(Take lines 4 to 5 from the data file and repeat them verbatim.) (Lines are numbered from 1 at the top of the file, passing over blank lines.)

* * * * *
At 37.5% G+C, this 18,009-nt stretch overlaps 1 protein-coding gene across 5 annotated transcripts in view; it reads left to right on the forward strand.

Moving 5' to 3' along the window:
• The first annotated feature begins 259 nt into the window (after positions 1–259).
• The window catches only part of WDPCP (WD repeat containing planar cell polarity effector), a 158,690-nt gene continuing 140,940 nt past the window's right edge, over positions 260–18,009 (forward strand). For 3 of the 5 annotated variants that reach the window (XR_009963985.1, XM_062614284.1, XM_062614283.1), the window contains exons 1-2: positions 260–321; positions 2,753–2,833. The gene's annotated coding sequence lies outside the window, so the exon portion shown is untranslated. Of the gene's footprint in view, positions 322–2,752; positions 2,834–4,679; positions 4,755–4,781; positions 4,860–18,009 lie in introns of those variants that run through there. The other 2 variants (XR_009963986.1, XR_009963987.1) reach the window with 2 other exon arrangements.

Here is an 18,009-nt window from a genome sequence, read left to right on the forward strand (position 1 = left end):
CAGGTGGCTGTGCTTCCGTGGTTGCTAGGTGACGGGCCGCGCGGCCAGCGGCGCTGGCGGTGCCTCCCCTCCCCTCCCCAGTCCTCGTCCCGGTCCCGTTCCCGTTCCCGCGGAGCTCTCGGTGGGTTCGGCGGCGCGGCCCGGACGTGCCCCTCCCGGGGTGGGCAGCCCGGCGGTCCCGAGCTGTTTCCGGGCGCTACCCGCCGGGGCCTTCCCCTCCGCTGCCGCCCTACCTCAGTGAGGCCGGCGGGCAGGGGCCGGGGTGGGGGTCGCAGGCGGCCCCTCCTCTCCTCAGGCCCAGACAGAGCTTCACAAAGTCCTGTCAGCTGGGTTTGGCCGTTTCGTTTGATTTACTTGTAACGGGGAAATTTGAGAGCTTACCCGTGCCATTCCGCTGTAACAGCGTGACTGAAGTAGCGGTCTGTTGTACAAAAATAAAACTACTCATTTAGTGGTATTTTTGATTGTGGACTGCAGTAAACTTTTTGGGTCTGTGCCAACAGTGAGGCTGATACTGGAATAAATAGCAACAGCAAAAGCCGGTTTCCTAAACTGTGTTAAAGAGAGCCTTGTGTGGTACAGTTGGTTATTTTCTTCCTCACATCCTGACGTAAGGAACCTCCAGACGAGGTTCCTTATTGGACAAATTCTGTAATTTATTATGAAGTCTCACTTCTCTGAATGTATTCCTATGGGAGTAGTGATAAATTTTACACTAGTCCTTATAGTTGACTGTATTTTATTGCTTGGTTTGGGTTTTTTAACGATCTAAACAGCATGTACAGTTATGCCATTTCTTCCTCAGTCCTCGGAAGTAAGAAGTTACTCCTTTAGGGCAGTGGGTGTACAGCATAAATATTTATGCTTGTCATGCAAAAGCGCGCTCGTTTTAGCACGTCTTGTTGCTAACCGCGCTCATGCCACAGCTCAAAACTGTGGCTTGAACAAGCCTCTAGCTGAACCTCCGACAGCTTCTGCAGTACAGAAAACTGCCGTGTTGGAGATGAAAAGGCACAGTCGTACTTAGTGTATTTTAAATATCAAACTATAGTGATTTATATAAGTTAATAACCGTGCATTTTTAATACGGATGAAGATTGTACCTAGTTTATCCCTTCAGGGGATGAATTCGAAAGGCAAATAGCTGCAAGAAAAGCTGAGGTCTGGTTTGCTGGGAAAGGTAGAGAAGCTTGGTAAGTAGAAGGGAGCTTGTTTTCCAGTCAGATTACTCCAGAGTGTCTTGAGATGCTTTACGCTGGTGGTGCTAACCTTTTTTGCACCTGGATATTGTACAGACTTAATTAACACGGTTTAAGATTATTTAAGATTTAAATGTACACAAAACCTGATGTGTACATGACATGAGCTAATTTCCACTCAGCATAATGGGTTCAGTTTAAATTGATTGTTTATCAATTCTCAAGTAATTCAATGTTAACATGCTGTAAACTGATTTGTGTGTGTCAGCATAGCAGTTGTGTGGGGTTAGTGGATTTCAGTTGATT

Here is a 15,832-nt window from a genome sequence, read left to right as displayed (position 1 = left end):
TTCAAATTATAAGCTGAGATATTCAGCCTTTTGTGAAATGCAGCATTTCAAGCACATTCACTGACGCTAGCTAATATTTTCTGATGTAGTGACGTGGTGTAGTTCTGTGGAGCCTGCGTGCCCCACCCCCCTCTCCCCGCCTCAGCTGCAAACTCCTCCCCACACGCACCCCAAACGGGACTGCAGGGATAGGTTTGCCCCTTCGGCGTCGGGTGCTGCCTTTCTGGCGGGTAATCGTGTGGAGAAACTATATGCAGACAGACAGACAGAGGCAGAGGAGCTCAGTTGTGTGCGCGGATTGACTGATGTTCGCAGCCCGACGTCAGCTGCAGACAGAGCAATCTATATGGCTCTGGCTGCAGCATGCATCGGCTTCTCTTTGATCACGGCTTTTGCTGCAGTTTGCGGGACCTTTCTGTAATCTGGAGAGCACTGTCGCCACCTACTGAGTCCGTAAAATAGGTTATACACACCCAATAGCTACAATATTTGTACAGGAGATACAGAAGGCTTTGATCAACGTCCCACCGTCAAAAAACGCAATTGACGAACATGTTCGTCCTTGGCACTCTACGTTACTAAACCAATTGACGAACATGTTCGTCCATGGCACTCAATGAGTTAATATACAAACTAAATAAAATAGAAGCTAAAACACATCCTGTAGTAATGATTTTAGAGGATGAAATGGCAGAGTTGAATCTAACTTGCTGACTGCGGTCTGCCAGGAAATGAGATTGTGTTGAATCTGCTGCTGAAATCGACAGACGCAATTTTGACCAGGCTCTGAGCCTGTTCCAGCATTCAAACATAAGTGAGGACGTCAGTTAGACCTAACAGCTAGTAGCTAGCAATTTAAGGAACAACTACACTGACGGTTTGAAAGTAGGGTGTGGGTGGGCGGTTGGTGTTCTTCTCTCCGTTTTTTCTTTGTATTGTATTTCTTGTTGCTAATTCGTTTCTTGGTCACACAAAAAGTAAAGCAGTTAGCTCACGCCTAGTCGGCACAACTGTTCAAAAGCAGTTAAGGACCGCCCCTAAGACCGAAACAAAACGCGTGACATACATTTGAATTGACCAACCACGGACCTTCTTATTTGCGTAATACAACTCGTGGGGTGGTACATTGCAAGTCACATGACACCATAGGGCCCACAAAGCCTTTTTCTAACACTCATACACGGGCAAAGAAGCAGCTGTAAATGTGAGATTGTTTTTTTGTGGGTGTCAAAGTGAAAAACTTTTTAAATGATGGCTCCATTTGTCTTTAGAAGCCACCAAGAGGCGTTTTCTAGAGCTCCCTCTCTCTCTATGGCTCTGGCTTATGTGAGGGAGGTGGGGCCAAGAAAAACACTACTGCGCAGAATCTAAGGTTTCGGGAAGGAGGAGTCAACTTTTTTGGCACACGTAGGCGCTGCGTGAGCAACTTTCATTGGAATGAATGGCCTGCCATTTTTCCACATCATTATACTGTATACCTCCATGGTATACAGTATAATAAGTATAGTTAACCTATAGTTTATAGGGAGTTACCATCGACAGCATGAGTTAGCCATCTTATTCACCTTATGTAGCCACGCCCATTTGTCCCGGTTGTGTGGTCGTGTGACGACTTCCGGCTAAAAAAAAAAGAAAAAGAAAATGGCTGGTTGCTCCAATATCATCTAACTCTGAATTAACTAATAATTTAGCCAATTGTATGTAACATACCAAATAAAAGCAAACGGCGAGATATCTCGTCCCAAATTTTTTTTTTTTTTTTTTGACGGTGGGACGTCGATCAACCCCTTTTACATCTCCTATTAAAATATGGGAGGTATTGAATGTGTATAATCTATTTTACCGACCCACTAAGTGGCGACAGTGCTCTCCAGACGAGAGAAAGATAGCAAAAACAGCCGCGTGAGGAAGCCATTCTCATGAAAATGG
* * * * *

• The window catches only part of WDPCP (WD repeat containing planar cell polarity effector), a 158,690-nt gene continuing 140,940 nt past the window's right edge, over positions 260–18,009 (forward strand). For 3 of the 5 annotated variants that reach the window (XR_009963985.1, XM_062614284.1, XM_062614283.1), the window contains exons 1-2: positions 260–321; positions 2,753–2,833. The gene's annotated coding sequence lies outside the window, so the exon portion shown is untranslated. Of the gene's footprint in view, positions 322–2,752; positions 2,834–4,679; positions 4,755–4,781; positions 4,860–18,009 lie in introns of those variants that run through there. The other 2 variants (XR_009963986.1, XR_009963987.1) reach the window with 2 other exon arrangements.

Here is an 18,009-nt window from a genome sequence, read left to right on the forward strand (position 1 = left end):